Pediatric Influenza Vaccination Rates Continue to Fall Short for 2018-2019 Flu Season


A new survey has found that 34% of US parents are not planning to have their child vaccinated against influenza.

Although influenza activity has remained low the first weeks of flu season in United States, more than one-third of parents surveyed in a nationwide poll indicated that their child is unlikely to receive the flu vaccine this season.

According to the US Centers for Disease Control and Prevention (CDC), during Influenza Season Week 45 (November 4 to November 10, 2018) there was a slight increase in the proportion of outpatient visits for influenza-like illness. The proportion increased to 1.9% which is still below the national baseline of 2.2%. Influenza viral surveillance characterized the majority of influenza viruses as antigenically and genetically similar to virus components of the 2018—2019 influenza vaccine recommendations from the Advisory Committee on Immunization Practices, indicating that this season’s influenza vaccine matches with circulating influenza A and B viruses.

In a new report published on November 19, 2018, by the C.S. Mott Children’s Hospital National Poll on Children’s Health, of the 1977 parents surveyed, two-thirds reported that they would have their child vaccinated against the flu this season. Seventy-seven percent of parents in the poll reported that their child’s health care provider strongly or mostly recommended the influenza vaccine, while 21% said they did not recall the physician’s recommendation. Forty-eight percent of the parents said they usually follow the recommendation from their child’s health care provider, while 38% of parents said decisions on whether or not to vaccinate their child against the flu are based on what they read or hear. According to the poll, parents in the latter group were less likely to have their child vaccinated than parents who follow their health care provider’s recommendation.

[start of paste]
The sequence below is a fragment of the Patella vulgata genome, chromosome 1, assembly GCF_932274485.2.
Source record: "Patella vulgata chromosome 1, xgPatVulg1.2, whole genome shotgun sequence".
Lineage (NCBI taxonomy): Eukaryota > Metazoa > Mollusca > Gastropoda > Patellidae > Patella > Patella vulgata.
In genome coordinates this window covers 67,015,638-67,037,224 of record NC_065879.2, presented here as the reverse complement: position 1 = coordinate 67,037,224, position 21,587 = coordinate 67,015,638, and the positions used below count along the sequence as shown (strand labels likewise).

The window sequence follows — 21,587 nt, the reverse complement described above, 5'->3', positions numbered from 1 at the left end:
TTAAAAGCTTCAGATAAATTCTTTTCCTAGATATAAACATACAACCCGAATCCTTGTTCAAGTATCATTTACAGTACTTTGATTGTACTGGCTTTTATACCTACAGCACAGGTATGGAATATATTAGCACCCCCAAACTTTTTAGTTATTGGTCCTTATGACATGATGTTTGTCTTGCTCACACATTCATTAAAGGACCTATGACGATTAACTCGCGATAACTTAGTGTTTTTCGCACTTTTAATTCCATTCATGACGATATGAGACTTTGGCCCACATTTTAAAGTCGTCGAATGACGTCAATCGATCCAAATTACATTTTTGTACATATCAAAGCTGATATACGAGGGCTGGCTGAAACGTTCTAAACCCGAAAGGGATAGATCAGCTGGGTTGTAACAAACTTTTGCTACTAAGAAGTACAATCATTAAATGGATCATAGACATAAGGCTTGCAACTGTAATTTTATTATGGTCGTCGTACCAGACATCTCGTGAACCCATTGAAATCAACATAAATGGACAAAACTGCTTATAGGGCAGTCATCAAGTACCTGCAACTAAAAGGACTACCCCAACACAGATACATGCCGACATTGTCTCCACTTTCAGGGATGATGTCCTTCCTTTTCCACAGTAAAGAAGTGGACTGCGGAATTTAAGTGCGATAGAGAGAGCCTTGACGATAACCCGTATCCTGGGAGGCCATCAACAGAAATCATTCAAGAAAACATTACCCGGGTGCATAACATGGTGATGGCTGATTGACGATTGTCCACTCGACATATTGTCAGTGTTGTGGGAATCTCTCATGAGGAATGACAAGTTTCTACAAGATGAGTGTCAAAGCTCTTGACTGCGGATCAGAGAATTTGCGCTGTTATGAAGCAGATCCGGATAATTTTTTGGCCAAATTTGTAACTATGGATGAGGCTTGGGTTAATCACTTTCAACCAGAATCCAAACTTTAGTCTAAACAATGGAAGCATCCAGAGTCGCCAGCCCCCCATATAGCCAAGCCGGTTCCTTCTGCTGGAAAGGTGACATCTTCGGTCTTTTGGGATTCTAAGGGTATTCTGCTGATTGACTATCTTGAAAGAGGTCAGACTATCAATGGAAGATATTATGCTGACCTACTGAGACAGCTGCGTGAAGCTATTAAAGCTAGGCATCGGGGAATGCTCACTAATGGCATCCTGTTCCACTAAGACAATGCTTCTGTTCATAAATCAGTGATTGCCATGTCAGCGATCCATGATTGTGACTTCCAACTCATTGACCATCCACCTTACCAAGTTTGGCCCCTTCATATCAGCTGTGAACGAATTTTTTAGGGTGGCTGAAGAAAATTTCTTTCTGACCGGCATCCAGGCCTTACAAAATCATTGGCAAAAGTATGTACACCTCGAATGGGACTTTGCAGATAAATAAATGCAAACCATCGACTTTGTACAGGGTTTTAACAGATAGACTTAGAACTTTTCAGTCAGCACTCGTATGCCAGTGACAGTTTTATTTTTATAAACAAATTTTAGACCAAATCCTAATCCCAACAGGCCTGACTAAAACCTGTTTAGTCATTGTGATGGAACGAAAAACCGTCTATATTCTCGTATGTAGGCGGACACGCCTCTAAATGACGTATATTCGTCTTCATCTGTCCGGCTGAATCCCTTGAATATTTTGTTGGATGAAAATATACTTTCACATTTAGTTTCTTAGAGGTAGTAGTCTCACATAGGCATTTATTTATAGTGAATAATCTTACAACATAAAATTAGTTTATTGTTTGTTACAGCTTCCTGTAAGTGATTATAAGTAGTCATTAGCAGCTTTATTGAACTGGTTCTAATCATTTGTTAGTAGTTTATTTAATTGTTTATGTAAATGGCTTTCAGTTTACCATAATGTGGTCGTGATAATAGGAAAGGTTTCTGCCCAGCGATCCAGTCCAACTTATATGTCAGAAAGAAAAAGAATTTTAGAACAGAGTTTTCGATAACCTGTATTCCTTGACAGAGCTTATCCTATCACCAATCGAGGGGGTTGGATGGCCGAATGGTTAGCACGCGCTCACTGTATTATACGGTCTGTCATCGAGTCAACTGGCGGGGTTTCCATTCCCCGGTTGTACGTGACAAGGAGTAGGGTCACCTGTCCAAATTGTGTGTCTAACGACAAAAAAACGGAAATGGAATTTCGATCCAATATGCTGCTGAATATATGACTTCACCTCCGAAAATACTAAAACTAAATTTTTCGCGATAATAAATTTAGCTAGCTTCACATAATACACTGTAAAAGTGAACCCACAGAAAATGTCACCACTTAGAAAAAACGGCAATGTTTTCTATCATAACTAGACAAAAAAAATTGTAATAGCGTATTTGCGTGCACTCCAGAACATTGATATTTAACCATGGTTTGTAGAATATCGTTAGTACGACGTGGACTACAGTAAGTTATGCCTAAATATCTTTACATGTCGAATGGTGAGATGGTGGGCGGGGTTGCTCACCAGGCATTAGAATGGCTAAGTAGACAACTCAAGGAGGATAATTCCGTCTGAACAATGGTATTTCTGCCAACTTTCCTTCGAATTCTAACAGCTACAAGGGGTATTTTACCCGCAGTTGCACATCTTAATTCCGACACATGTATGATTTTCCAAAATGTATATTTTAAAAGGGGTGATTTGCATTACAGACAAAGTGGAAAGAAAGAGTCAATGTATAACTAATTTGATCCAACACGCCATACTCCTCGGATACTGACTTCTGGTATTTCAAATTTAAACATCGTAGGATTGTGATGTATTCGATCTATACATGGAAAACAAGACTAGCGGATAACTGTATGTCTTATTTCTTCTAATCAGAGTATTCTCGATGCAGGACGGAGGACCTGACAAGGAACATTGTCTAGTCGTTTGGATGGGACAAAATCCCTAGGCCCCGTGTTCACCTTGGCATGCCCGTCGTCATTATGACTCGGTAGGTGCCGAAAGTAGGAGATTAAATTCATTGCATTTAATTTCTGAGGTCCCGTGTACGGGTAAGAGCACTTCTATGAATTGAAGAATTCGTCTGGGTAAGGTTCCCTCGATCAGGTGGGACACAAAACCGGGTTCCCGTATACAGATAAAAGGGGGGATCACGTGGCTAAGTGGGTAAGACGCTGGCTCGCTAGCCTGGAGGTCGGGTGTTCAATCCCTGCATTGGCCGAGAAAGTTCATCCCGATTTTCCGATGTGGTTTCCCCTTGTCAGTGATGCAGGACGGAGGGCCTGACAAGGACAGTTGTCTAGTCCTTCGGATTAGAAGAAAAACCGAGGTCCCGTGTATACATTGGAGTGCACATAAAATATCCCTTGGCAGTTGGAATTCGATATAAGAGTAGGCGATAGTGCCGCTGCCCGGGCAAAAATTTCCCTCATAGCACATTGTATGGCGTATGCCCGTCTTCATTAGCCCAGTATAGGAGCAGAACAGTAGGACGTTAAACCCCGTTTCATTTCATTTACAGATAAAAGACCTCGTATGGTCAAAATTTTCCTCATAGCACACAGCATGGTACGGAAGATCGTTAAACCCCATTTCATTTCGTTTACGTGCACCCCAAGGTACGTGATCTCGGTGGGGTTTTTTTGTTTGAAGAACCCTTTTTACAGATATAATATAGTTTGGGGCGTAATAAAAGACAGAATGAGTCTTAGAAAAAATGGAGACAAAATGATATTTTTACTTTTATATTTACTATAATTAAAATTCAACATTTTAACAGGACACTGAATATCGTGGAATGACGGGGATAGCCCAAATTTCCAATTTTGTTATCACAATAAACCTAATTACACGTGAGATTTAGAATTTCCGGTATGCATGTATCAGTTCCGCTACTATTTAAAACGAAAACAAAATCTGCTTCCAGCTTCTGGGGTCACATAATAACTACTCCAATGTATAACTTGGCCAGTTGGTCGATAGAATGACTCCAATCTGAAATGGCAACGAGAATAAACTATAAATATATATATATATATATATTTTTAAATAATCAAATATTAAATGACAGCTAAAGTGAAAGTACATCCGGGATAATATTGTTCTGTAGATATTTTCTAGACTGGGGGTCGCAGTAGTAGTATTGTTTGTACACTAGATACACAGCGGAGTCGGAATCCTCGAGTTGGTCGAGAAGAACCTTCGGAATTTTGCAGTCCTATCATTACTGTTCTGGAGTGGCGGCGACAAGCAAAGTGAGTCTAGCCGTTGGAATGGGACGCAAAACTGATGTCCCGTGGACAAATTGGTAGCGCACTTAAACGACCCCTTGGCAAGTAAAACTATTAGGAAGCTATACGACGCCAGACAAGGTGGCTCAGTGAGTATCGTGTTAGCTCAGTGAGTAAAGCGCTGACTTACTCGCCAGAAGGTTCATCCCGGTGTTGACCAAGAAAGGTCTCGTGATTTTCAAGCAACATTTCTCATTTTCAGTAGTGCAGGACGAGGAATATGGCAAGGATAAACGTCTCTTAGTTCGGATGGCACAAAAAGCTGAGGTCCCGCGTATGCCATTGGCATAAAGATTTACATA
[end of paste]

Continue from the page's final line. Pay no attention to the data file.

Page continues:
During the 2017-2018 flu season, 57.9% of children ages 6 months through 17 years received an influenza vaccine, a slight decline from the previous flu season. Such reductions in vaccination coverage are a troubling trend and reflect an “echo chamber” in the messaging parents seek out about the influenza vaccine wrote the report’s authors.

“Child health providers are a critical source of information to explain the rationale for annual flu vaccination and to address parents’ questions about flu vaccine safety and effectiveness,” Sarah Clark, MPH, co-director of the C.S. Mott Children’s Hospital National Poll on Children’s Health, said in a recent statement. “Without clear guidance from the provider, parents may be left with misinformation, such as the suggestion that flu vaccine causes the flu.”

In additional news, vaccine developer Seqirus released new real-world data showing that its cell-based quadrivalent influenza vaccine was 36.2% more effective at preventing influenza illness than the standard egg-based quadrivalent vaccine. These data are consistent with information publicized last season by the US Food and Drug Administration.

In preparation for the upcoming National Influenza Vaccination Week, which begins on December 2, the CDC is reminding the public that individuals 6 months or older are recommended to receive the annual influenza vaccine. As part of the weeklong campaign, the CDC has invited health care providers to take part in a webinar on December 5, which will be focus on providing a better understanding of the severity and burden of the 2017-2018 flu season and why the influenza vaccine is so important.

Check back on Contagion® for the latest information from the webinar.

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